“China is primarily concerned that the Venezuelan opposition, were it to assume control of the government, would be unfriendly to China,” said Margaret Myers, co-author of the report and a director with the Washington-based Inter-American Dialogue….

        “The Chinese government and also the policy banks have lots of concerns, but China also sees longer-term opportunity in Venezuela because it has lots of oil and minerals,” said Renmin University of China professor Cui Shoujun….

        Venezuela is part of China’s stronger economic and strategic focus on Latin America. In November, Beijing released a strategic blueprint for the region, its first in eight years.

        Last year’s $21.2 billion—mostly for infrastructure and raw-material projects—was more than either the Inter-American Development Bank or the World Bank lent to Latin America and the Caribbean, the report said.

        China’s decision to concentrate its financial firepower on Brazil, Ecuador and Venezuela reflects in part these countries’ rich natural resources….


        • Boomer II says:

          Loans to secure gas and oil in some countries doesn’t mean China won’t also make investments in renewables in Europe. China can expand its influence across the globe via different activities in different regions. I imagine it is more effective than trying to win over the world militarily.

        • OFM says:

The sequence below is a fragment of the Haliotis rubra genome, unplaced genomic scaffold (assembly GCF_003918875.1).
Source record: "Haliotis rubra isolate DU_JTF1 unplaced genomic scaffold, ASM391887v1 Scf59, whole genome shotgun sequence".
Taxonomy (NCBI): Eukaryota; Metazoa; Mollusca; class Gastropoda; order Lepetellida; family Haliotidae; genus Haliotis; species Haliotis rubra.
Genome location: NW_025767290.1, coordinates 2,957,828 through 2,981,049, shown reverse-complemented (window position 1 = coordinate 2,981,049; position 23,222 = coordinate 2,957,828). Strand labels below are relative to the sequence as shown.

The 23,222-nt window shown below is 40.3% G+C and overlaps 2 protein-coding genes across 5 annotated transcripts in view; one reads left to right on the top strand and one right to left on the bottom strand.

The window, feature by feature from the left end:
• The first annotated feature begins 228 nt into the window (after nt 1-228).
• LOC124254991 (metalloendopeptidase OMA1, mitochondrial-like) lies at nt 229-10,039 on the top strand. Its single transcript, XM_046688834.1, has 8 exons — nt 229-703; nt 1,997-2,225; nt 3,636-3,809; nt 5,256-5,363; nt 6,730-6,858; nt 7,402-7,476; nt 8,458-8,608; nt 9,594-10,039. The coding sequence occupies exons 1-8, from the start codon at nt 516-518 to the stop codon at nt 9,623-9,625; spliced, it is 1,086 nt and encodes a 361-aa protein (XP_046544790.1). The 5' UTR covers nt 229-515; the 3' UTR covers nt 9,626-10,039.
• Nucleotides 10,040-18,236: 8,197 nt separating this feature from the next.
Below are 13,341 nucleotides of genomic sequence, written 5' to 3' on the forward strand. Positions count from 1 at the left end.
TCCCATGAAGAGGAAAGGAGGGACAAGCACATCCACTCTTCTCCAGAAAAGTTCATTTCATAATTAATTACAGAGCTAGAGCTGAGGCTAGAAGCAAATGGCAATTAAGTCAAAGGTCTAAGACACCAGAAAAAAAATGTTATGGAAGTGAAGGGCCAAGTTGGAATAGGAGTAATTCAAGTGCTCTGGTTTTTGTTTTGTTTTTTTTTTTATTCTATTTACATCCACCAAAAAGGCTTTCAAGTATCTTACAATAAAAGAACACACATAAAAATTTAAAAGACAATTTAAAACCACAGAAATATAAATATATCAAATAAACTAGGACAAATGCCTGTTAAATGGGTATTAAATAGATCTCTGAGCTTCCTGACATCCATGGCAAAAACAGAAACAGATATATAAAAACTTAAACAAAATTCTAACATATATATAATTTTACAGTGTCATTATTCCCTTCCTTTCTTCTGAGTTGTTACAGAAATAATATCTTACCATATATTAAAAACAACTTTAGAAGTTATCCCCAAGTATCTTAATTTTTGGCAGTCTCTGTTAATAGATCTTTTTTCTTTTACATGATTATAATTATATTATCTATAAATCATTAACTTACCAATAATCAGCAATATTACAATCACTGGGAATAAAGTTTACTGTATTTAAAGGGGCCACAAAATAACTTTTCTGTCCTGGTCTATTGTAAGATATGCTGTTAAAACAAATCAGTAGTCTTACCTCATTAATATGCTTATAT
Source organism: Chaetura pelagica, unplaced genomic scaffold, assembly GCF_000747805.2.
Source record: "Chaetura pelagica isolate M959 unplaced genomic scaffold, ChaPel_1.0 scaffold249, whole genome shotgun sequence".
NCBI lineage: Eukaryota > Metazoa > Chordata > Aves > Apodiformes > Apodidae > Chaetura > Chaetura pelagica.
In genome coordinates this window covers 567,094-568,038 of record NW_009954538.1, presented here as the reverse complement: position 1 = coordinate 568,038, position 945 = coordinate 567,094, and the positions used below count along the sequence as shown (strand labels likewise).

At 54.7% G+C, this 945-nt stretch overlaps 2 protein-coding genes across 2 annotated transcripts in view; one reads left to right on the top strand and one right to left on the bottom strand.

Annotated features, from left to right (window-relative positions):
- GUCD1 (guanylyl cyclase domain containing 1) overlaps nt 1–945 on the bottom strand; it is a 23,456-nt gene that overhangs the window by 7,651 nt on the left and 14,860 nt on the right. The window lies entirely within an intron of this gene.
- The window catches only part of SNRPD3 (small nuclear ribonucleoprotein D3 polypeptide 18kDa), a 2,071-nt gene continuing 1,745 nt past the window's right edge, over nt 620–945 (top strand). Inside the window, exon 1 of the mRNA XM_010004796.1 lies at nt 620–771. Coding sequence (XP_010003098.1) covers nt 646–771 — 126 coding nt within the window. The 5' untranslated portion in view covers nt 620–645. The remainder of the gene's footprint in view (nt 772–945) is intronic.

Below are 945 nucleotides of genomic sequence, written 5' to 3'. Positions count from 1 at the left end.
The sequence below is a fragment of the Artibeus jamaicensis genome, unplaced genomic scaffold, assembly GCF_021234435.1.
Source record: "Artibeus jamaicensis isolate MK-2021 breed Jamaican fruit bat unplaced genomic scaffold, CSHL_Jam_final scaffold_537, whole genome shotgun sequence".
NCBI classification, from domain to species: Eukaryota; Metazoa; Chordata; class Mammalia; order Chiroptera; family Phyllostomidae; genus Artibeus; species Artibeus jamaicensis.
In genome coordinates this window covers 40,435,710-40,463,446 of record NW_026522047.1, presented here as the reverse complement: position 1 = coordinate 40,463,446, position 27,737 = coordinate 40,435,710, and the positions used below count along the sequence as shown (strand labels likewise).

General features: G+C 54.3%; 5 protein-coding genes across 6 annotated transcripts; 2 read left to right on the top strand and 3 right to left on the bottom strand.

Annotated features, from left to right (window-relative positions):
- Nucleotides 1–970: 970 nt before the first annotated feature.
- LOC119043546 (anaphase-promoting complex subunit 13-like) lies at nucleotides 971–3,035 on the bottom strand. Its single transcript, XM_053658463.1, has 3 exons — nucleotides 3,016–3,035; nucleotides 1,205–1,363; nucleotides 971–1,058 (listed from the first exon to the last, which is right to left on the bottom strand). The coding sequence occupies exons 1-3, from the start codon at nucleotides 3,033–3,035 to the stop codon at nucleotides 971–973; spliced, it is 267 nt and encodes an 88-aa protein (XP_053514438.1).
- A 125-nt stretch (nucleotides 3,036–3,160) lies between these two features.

I seldom agree with GST but in this particular case, I think he is dead on, that China is doing everything possible politically and economically to secure adequate energy supplies for the coming years.

          I personally believe that the Chinese believe that they simply cannot ramp up renewable energy fast enough to transition away from fossil fuels before fossil fuel supplies come up short, expensive , and risky in terms of obtaining them.

          And I think they are right about that.

          We’re going to be depending on depleting fossil fuels for quite some time yet, because the transition to renewables IS going to take quite some time, at least three or four decades, at best.


        • Caelan MacIntyre says:

          China isn’t going to the the only ‘geopolitical entity’ vying for Venezuela’s oil… What is your take on that? How do you think things will play out in that regard and also with respect to Jeffrey Brown’s ELM?

          • Glenn E Stehle says:


            I think we’re in the throes of a transition from a uni-polar world (U.S. hegemony) to a tri-polar world (shared power between the U.S., Russia and China), and that Venezuela is one of the many proxies where this transition is being fought out.

            Patrick Lawrence summed it up quite well in the Nation:

            It is a fight in defense of American primacy. It is the American policy elite resisting the limits to American power the 21st century imposes even as we speak.

            In this the confrontation with North Korea—which is at bottom a confrontation with China—ranks with Ukraine and Syria. The three are fundamentally similar in character. As in Europe, then as in the Middle East, so now in Asia: Washington wages rear-guard actions to preserve a prerogative that rests, finally and only, on military might.

            Ukraine, Syria, North Korea: Take these three together and they mark a very critical turn in our great nation’s place in the world. We must not miss this moment’s significance.

            Yet one cannot decide: Do the policy cliques in Washington so badly misread all three of these questions such that they have matured, in consequence, into full-dress crises? Or do they read them very well and are ruled by a desire to preserve American preeminence as long as possible and at any cost? I tend to the latter view but do not rule out the former. They are not, at the horizon, exclusive of one another.

            On this point I find more certainty: Washington cannot possibly win its fight in defense of unchallenged power….